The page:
Presenting a rating scale

07 Mar 2018 | Research & Business Knowledge

Alison Lyon recently faced a problem which was outside of her comfort zone.  But the power of the egroup came to the rescue… here is a summary of the advice given.  Many thanks to all the generous souls within the ICG community who continue to offer their help.

Context:  The client wanted 16 (very similar) products rated on a 10 point scale and I had 28 participants.  How to get something meaningful which didn’t pretend to be proper quant?

The solutions:

  • if it’s appropriate, put the data into an NPS (net promoter score) scale (Survey Monkey now offer this for a fee) (very appealing to me as a qualitative researcher but not really getting down dirty with the data)
  •  first look at the distribution of the scores across the 10 points: are they even, clustered in the middle, or mostly at the extremes (Marmite-style).  This will show you a) how best to display the results to show the true picture of reactions (a simple mean vs showing the clustering/ unusual distributions) and b) what you need to investigate (e.g. one product caused love-it-or-hate-it responses, whilst another created not-bothered-or-hate-it) to explain/ hypothesise
  • if there are only straightforward distributions then plot the mean (and/ or modes and/or medians to check for any variance between average scores) scores out of 10 and show in increasing or decreasing order (If you’re a show off and have a large enough sample, you can calculate ANOVA and post hoc comparisons to show significant differences)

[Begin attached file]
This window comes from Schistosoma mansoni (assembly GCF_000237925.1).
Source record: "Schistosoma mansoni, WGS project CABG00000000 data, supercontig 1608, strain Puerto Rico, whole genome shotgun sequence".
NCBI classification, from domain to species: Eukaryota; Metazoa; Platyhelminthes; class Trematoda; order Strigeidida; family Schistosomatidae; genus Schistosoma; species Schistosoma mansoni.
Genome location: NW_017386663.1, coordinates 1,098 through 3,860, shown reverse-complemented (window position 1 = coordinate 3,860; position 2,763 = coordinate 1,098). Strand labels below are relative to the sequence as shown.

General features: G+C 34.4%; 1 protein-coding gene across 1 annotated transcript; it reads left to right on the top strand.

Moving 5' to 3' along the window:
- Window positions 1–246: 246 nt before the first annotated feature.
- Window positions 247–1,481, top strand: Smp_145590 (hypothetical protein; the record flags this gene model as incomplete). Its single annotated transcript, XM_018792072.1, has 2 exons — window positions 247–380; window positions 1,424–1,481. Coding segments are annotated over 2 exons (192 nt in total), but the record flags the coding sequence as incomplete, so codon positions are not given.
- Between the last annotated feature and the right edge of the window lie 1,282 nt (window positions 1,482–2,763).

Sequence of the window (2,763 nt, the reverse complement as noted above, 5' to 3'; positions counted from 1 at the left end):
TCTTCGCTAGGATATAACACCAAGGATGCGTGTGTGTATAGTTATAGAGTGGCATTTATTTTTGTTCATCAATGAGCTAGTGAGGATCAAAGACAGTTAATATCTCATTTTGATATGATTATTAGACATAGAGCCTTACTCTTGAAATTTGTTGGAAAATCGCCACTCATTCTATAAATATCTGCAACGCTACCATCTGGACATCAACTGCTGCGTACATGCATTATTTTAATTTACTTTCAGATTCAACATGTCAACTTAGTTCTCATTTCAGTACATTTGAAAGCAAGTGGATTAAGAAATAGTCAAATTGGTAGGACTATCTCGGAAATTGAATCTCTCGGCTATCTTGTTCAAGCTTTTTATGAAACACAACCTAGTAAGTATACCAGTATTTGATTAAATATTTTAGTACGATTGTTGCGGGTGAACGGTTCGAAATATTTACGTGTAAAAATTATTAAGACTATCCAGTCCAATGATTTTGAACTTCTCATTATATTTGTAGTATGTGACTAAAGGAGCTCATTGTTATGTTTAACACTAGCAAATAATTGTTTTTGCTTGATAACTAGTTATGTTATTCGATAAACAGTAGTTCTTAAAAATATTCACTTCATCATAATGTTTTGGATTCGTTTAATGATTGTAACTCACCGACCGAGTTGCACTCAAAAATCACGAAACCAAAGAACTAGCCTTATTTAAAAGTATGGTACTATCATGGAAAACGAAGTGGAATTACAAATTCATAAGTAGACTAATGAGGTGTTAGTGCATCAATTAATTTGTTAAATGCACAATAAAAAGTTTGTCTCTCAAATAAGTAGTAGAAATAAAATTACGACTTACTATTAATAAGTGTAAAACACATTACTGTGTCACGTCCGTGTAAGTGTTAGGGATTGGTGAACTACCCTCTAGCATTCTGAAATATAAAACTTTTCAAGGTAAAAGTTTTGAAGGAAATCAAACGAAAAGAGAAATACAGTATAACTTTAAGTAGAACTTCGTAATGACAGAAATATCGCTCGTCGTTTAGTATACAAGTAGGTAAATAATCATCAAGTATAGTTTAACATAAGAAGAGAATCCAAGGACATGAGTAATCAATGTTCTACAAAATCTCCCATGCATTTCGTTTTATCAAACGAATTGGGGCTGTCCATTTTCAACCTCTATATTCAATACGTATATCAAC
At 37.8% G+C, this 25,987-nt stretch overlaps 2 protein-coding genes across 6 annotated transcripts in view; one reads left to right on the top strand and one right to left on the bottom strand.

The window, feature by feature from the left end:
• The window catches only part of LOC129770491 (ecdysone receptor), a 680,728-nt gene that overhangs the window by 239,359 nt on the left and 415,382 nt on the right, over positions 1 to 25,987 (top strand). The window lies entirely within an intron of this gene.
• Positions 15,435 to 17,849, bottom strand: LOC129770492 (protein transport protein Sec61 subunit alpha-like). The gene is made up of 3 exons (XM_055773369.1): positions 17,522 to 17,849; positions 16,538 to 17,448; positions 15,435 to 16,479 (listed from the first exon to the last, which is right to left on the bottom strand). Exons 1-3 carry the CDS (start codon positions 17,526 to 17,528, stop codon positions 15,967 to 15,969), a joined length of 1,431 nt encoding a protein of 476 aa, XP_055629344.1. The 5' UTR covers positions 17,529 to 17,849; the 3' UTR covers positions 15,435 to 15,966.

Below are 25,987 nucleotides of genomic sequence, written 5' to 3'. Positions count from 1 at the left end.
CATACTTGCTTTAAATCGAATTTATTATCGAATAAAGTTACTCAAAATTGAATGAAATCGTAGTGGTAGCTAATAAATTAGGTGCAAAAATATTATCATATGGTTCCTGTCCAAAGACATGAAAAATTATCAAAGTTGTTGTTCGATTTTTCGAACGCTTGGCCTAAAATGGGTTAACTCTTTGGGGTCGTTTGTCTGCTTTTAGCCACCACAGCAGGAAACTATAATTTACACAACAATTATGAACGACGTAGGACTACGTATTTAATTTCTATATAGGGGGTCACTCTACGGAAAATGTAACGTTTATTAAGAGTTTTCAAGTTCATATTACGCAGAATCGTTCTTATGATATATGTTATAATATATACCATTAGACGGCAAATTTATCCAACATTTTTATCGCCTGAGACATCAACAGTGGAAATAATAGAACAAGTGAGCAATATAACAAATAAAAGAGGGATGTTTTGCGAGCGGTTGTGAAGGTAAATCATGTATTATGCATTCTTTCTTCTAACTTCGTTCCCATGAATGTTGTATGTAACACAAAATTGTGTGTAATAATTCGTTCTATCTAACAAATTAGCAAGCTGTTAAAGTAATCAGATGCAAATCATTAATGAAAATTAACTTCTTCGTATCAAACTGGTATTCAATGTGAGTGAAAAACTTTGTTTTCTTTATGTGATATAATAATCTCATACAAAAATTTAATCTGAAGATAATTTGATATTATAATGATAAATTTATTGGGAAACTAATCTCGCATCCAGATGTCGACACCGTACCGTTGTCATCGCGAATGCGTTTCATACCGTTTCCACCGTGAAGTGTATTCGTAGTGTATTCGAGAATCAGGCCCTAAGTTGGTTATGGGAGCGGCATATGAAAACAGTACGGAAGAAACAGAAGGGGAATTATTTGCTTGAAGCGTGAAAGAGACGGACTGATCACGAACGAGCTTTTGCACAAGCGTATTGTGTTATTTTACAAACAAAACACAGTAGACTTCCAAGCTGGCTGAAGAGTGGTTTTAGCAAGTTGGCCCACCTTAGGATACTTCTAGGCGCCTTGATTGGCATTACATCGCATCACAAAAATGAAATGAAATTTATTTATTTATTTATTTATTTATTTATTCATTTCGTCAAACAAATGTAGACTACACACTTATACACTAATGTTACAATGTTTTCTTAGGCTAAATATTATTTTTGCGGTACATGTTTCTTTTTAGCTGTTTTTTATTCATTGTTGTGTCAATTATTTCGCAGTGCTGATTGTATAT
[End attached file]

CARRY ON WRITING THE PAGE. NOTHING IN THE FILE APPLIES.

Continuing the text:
• put the results into a stacked bar chart (and even group some of the responses so that you have a scale which will visually be more meaningful – either thirds or fifths), this will highlight the variation in distribution, then concentrate on the ratings which stand out (either negatively or positively)
  • try to make the charts more accessible and meaningful e.g. group the products meaningfully (format/ price/ flavour), show the most highly rated on one chart, the least on another, or does the client themselves have a preferred way of grouping the ratings (e.g. combine scores 1&2, 3&4, 4&5 etc.)
  •  if it’s a straightforward preference question and distributions are normalise,  rank by choosing the top one or two boxes rather than the mean

There were other options:

  • an internal preference map should there be lots of significant differences.  This is a principle component analysis with consumers as a factor.  This would show the direction of liking of each consumer and with respect to the products.  If there are enough consumers (I had 28, so no, there weren’t) you could even look at segments.
  • or if there were enough data points you could look at range optimisation via TURF analysis
  • and a reminder to show what workings I can: sample size, confidence limits, original question etc.

ICG quanters, I salute you, you are awesome! 

Alison Lyon